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Make Faster Changes to the Junos OS Configuration

Junos OS has many helpful commands to shorten the time it takes to make changes in the existing configuration. Using rename, copy, replace, and insert commands in Command Line Interface (CLI) configure mode lets you quickly make changes to your device configuration.

Rename a section of the configuration

Sometimes you may want to rename a section of the Junos configuration, for example, to alter an older naming convention to adhere to a new policy. Assume that you want to rename ge-0/0/0 to the new naming convention of ge—1/0/0. Here is the current configuration snippet:

root@host-name# show interfaces ge-0/0/0
unit 0 {
    family inet {
        address 100.100.100.1/24;
    }
}

You can rename the interface in one step with the rename command:

root@host-name# rename interfaces ge-0/0/0 to ge-1/0/0

Now, use the show command to check that the change occurred:

root@host-name# show interfaces ge-1/0/0 
unit 0 {
    family inet {
        address 100.100.100.1/24;
    }
}

Copy parts of the configuration

Junos also allows you to make copies of parts of the configuration by using the copy command. For example, assume that you create a template for a local user called logintemplate, and you want to make a copy for a new user named joe who has recently joined your team:

root@host-name# show system login user
user logintemplate {
    full-name "Generate network operations user";
    class netops;
    authentication {
        encrypted-password "$1$Naeta3Iw$./sgTTPK0NoH0PJdsXvP6."; ## SECRET-DATA
    }
}

You can make a copy of this template for the new user, joe, by using the copy command:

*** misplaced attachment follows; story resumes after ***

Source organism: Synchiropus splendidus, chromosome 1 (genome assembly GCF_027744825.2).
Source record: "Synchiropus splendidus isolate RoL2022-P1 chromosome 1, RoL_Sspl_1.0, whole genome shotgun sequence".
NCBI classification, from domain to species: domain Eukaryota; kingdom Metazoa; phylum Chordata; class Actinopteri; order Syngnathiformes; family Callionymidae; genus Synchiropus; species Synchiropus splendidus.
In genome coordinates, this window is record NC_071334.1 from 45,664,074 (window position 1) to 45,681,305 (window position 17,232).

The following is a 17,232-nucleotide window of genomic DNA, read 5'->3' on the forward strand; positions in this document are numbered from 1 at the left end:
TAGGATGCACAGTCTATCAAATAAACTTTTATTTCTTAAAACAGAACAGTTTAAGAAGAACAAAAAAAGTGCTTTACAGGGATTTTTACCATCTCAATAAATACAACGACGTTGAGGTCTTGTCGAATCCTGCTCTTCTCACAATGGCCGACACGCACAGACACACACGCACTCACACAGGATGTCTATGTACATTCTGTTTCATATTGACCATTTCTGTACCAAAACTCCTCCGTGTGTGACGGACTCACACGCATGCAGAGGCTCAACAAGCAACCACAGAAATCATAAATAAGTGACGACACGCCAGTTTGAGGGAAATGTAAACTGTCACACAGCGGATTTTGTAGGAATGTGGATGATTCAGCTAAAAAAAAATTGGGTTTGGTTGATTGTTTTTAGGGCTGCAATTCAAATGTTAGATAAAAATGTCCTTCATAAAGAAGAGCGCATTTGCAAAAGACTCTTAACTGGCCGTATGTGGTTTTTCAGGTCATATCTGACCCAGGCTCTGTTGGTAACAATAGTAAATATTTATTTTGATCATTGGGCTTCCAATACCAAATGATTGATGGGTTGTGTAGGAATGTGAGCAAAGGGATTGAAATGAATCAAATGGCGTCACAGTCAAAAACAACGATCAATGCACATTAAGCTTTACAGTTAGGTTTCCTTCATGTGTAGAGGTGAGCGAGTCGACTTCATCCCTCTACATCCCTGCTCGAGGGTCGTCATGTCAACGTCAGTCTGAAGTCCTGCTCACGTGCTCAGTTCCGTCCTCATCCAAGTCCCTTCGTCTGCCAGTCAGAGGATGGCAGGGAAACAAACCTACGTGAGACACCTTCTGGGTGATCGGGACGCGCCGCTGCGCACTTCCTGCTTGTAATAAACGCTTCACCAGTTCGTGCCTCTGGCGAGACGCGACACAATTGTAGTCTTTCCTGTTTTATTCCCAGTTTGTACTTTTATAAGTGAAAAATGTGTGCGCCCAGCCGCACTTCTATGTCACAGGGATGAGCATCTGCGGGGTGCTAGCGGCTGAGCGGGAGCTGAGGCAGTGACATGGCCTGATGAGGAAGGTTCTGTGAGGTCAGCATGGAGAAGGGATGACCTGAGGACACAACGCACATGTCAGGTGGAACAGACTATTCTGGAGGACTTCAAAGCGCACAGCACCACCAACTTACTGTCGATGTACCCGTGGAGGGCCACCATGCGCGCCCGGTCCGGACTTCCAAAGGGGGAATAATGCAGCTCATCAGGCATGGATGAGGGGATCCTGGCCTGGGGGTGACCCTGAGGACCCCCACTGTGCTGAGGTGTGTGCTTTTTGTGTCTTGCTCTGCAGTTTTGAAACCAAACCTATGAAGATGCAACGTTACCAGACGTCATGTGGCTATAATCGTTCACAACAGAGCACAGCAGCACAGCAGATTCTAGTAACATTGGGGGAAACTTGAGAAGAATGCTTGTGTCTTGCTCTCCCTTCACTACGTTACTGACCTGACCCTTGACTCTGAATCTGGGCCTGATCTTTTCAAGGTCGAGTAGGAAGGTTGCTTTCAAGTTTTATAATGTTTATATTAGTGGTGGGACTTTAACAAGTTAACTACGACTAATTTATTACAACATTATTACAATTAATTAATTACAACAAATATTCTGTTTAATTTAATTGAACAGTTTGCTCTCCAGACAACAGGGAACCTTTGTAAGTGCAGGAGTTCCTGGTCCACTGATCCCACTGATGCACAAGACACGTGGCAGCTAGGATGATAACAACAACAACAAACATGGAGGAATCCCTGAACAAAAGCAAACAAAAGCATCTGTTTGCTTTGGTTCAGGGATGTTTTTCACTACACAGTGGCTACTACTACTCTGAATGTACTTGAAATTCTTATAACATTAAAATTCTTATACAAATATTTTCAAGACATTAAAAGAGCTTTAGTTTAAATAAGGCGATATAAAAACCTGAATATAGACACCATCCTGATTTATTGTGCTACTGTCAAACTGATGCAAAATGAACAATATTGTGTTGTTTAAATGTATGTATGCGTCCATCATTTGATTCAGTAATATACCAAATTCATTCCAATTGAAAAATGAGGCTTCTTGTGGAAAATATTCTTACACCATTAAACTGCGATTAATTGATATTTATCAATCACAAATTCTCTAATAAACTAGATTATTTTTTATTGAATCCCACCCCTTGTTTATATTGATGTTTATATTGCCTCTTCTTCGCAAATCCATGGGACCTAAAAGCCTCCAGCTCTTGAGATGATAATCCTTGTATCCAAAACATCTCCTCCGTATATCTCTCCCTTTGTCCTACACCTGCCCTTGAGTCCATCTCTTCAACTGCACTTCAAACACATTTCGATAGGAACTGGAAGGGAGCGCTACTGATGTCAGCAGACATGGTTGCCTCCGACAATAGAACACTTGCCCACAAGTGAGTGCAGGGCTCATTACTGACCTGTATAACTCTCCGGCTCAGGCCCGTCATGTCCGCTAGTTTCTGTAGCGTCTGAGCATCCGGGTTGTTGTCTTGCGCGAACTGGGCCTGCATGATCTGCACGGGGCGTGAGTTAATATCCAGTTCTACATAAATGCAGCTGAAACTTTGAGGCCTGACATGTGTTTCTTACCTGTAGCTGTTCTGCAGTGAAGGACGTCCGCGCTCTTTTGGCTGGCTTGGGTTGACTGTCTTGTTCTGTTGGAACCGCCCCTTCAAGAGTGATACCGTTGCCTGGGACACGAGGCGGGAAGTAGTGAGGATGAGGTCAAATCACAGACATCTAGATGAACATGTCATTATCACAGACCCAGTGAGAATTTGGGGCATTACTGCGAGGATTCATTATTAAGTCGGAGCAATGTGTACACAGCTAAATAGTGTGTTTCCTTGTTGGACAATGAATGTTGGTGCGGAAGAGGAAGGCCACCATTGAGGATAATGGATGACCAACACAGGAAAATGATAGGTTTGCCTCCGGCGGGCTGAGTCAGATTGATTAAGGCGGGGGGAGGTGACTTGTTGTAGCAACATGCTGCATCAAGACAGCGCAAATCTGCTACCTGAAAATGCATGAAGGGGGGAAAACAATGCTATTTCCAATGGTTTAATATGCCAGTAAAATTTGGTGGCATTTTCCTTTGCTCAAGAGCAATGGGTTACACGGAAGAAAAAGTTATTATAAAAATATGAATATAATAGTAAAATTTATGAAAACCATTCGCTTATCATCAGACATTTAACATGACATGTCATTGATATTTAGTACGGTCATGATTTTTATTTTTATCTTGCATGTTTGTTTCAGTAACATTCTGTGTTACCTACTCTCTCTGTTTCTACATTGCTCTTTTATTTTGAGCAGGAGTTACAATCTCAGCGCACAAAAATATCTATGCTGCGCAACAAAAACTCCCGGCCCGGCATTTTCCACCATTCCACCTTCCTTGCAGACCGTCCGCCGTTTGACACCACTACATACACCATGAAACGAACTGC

root@host-name# edit system login
root@host-name# copy user logintemplate to user joe

And, again, check to confirm that Junos created the new local user:

root@host-name# show 
user logintemplate {
    full-name "Generate network operations user";
    class netops;
    authentication {
        encrypted-password "$1$Naeta3Iw$./sgTTPK0NoH0PJdsXvP6."; ## SECRET-DATA
    }
}
user joe {
    full-name "network operations user";
    class netops;
    authentication {
        encrypted-password "$1$Naeta3Iw$./sgTTPK0NoH0PJdsXvP6."; ## SECRET-DATA
    }
}

To complete the setup of joe, you can modify his password, and he’s ready to go.

Replace a part of the configuration

Another useful command is replace, which changes a given character string throughout the configuration to something else. For example, assume that interface ge-0/0/0 is referenced in the protocols branch of the configuration, because you configured OSPF on it, as shown here:

root@host-name# show interfaces ge-0/0/0 
unit 0 {
    family inet {
        address 100.100.100.1/24;
    }
}
root@host-name# show protocols ospf 
area 0.0.0.0 {
    interface ge-0/0/0.0;
}

In this example, you can use the replace command to rename the interface to the new naming convention throughout the entire configuration:

root@host-name# replace pattern ge-0/0/0 with ge-1/0/0 

You can use show interfaces to view the configuration, and you can see that the name changes in both the interfaces and the protocols:

root@host-name# show interfaces ge-1/0/0 
unit 0 {
    family inet {
        address 100.100.100.1/24;
    }
}
root@host-name# show protocols ospf 
area 0.0.0.0 {
    interface ge-1/0/0.0;
}

Insert a configuration statement

Finally, the insert command allows you to insert a configuration statement either before or after an item in an ordered sequence. This command is especially useful if you are configuring firewall filters and routing policies and need to change the ordering of terms, as shown in this example:

[edit policy-options policy-statement multiterm]
jadmin@juniper1# insert term accept before term reject 

Here, you are inserting the accept term before the reject term, which in a routing policing, can save you hours upon hours of midnight troubleshooting. Just remember that like copy, replace, and rename, the insert command can save you time and effort when you are configuring your Junos device.

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